195. Whatever Works

★★

“Whatever Works” could almost be the mantra of Woody Allen when setting out to make this 2009 comedy. It’s well-intentioned but poorly executed, putting Larry David behind the wheels of his New York City vehicle but without any directions on where he should go.

David stars as Boris, an aging, intellectual New Yorker who reluctantly takes in Melody, a young, attractive runaway played by Evan Rachel Wood) with a heart of gold and an empty wallet. Melody’s mother Marietta shows up in the picture, first at odds with the eccentricities of the city, but after enough time transforms into an artist vagabond. She also tries to set up Melody with a dashing, British man with an utterly American name, Randy Lee James (Henry Cavill). And then all the players find themselves drowning in a soiree of “A Midsummer Night’s Dream”-type romantic escapades.

Released in 2009 at the height of his Curb Your Enthusiasm success, the film relies too heavily on David’s penchant for crankiness and social faux pas. It’s strange, because an actor like David, whose so self-hating and neurotic, seems like a natural fit for a Woody Allen picture. But what Allen doesn’t understand about David’s appeal is that his humor is best executed in loose leaf, improvised scenarios, where the characters know they have to get from A to Z, and can just make up the rest of the alphabet along the way. Injecting him into something scripted, where he can no longer genuinely be sardonic and self-loathing, but rather has to play sardonic and self-loathing, causes David to lose his quintessential charm (or lack there-of.)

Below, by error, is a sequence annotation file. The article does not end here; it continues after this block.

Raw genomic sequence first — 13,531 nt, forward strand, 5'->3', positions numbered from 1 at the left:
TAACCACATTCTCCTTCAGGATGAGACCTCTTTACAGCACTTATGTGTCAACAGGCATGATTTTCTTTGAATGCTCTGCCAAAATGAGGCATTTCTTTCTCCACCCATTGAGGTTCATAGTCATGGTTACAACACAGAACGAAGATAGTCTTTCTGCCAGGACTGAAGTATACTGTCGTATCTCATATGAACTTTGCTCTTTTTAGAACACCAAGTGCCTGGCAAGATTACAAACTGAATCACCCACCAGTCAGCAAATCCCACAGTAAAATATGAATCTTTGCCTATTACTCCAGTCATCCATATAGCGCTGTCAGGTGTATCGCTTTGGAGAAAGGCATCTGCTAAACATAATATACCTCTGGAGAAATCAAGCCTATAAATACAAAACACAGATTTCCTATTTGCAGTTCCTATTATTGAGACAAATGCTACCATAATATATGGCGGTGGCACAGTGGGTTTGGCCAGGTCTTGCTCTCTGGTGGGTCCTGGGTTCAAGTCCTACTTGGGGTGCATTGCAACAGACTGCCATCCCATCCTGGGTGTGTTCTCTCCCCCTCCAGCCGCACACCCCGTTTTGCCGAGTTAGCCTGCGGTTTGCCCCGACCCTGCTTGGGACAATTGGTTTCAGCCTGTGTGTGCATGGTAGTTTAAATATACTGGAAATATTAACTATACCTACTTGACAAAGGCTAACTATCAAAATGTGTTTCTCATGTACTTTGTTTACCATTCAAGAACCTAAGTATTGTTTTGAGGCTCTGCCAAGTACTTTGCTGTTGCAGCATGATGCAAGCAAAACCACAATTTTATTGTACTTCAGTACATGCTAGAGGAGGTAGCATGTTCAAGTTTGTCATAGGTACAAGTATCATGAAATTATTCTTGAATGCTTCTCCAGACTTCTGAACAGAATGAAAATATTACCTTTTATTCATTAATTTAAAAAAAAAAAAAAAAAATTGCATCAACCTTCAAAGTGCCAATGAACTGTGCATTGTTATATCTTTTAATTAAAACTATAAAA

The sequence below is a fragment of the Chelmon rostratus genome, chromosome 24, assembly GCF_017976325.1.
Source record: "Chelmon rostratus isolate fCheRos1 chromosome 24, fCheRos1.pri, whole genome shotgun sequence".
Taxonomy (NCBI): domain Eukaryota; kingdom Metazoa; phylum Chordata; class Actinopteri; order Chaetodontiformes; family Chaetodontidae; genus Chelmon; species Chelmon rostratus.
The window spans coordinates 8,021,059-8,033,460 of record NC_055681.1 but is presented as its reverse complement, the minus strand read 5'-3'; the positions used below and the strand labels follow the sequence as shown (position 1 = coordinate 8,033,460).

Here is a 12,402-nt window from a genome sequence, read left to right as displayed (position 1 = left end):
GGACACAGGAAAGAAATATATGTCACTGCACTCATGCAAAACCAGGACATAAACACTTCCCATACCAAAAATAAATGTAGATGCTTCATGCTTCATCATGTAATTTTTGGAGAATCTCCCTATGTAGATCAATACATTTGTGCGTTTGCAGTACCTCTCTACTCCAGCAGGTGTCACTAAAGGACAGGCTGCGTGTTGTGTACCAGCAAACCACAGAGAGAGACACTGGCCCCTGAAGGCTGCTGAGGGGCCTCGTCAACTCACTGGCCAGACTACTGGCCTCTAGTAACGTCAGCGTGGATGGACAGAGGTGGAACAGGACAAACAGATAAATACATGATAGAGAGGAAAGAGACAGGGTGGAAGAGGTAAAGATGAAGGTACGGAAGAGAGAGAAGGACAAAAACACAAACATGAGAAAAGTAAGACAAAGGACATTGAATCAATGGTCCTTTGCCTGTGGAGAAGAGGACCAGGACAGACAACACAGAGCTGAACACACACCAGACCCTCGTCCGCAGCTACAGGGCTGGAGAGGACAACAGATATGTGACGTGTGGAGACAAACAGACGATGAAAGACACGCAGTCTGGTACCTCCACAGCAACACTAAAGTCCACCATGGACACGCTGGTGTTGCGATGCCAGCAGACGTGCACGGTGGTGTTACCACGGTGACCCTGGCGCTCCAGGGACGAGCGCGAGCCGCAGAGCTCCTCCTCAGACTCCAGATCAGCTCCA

Whatever Works feels like a forgotten or incomplete Woody Allen movie, not necessarily like one of his smaller comedies like Bananas, but like a film that’s run out of steam, a second or third-place trophy hiding behind Oscar statues on a mantle somewhere. Strangely enough, Whatever Works was Allen’s last New York film until Wonder Wheel, set to be released later in November. Perhaps when making Whatever Works, Allen discovered he was no longer inspired or moved by New York stories. Or maybe it was the film’s lack of success that pushed him to a more international trajectory with his acclaimed “Midnight in Paris” and “To Rome With Love.” But it’s clear, whatever worked with those other films, didn’t work with this dud of a comedy.

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